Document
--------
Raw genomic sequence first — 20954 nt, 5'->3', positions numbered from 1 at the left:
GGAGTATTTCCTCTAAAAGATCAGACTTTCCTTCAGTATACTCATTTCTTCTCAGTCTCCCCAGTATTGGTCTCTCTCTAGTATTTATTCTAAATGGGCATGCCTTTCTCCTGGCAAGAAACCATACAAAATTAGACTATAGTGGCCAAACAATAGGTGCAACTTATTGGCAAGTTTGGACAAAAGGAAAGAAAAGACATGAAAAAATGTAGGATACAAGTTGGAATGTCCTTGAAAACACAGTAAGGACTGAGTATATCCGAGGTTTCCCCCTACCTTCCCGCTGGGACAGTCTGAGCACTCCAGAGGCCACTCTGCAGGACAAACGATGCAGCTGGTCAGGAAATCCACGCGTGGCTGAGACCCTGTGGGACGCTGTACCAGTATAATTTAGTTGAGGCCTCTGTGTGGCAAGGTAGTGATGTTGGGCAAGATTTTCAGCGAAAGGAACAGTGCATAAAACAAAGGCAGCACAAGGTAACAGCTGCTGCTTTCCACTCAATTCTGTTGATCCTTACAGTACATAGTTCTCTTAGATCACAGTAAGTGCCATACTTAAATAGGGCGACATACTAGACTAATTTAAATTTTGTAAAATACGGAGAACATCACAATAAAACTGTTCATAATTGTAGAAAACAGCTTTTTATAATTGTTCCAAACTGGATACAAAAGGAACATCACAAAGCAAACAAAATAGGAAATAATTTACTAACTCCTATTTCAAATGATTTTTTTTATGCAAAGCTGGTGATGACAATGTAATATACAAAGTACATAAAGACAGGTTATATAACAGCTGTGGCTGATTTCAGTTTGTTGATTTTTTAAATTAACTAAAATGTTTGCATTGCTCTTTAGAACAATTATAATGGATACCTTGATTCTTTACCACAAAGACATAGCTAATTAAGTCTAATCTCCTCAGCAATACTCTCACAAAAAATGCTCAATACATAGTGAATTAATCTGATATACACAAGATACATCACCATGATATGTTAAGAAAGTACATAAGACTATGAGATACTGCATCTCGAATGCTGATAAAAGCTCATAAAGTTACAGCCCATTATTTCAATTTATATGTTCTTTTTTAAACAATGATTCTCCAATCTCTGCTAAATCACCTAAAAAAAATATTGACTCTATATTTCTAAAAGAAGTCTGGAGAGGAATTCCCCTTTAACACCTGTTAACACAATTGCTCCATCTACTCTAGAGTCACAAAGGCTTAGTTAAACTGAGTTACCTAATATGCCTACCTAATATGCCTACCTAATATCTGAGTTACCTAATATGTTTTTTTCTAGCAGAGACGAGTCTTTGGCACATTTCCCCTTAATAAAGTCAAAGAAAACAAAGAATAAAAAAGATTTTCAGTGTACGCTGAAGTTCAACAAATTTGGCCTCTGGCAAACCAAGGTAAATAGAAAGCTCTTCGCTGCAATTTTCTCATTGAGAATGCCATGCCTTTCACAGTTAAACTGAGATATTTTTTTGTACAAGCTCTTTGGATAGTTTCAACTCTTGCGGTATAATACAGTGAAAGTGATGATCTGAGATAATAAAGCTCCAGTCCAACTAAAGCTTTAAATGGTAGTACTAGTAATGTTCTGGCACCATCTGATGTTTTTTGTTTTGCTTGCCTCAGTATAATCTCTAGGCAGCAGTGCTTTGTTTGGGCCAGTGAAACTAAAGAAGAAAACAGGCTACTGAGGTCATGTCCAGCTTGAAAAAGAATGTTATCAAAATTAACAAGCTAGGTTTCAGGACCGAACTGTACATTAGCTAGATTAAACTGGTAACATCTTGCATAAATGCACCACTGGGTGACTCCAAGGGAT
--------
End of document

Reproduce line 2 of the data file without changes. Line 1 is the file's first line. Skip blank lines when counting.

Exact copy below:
GGAGTATTTCCTCTAAAAGATCAGACTTTCCTTCAGTATACTCATTTCTTCTCAGTCTCCCCAGTATTGGTCTCTCTCTAGTATTTATTCTAAATGGGCATGCCTTTCTCCTGGCAAGAAACCATACAAAATTAGACTATAGTGGCCAAACAATAGGTGCAACTTATTGGCAAGTTTGGACAAAAGGAAAGAAAAGACATGAAAAAATGTAGGATACAAGTTGGAATGTCCTTGAAAACACAGTAAGGACTGAGTATATCCGAGGTTTCCCCCTACCTTCCCGCTGGGACAGTCTGAGCACTCCAGAGGCCACTCTGCAGGACAAACGATGCAGCTGGTCAGGAAATCCACGCGTGGCTGAGACCCTGTGGGACGCTGTACCAGTATAATTTAGTTGAGGCCTCTGTGTGGCAAGGTAGTGATGTTGGGCAAGATTTTCAGCGAAAGGAACAGTGCATAAAACAAAGGCAGCACAAGGTAACAGCTGCTGCTTTCCACTCAATTCTGTTGATCCTTACAGTACATAGTTCTCTTAGATCACAGTAAGTGCCATACTTAAATAGGGCGACATACTAGACTAATTTAAATTTTGTAAAATACGGAGAACATCACAATAAAACTGTTCATAATTGTAGAAAACAGCTTTTTATAATTGTTCCAAACTGGATACAAAAGGAACATCACAAAGCAAACAAAATAGGAAATAATTTACTAACTCCTATTTCAAATGATTTTTTTTATGCAAAGCTGGTGATGACAATGTAATATACAAAGTACATAAAGACAGGTTATATAACAGCTGTGGCTGATTTCAGTTTGTTGATTTTTTAAATTAACTAAAATGTTTGCATTGCTCTTTAGAACAATTATAATGGATACCTTGATTCTTTACCACAAAGACATAGCTAATTAAGTCTAATCTCCTCAGCAATACTCTCACAAAAAATGCTCAATACATAGTGAATTAATCTGATATACACAAGATACATCACCATGATATGTTAAGAAAGTACATAAGACTATGAGATACTGCATCTCGAATGCTGATAAAAGCTCATAAAGTTACAGCCCATTATTTCAATTTATATGTTCTTTTTTAAACAATGATTCTCCAATCTCTGCTAAATCACCTAAAAAAAATATTGACTCTATATTTCTAAAAGAAGTCTGGAGAGGAATTCCCCTTTAACACCTGTTAACACAATTGCTCCATCTACTCTAGAGTCACAAAGGCTTAGTTAAACTGAGTTACCTAATATGCCTACCTAATATGCCTACCTAATATCTGAGTTACCTAATATGTTTTTTTCTAGCAGAGACGAGTCTTTGGCACATTTCCCCTTAATAAAGTCAAAGAAAACAAAGAATAAAAAAGATTTTCAGTGTACGCTGAAGTTCAACAAATTTGGCCTCTGGCAAACCAAGGTAAATAGAAAGCTCTTCGCTGCAATTTTCTCATTGAGAATGCCATGCCTTTCACAGTTAAACTGAGATATTTTTTTGTACAAGCTCTTTGGATAGTTTCAACTCTTGCGGTATAATACAGTGAAAGTGATGATCTGAGATAATAAAGCTCCAGTCCAACTAAAGCTTTAAATGGTAGTACTAGTAATGTTCTGGCACCATCTGATGTTTTTTGTTTTGCTTGCCTCAGTATAATCTCTAGGCAGCAGTGCTTTGTTTGGGCCAGTGAAACTAAAGAAGAAAACAGGCTACTGAGGTCATGTCCAGCTTGAAAAAGAATGTTATCAAAATTAACAAGCTAGGTTTCAGGACCGAACTGTACATTAGCTAGATTAAACTGGTAACATCTTGCATAAATGCACCACTGGGTGACTCCAAGGGAT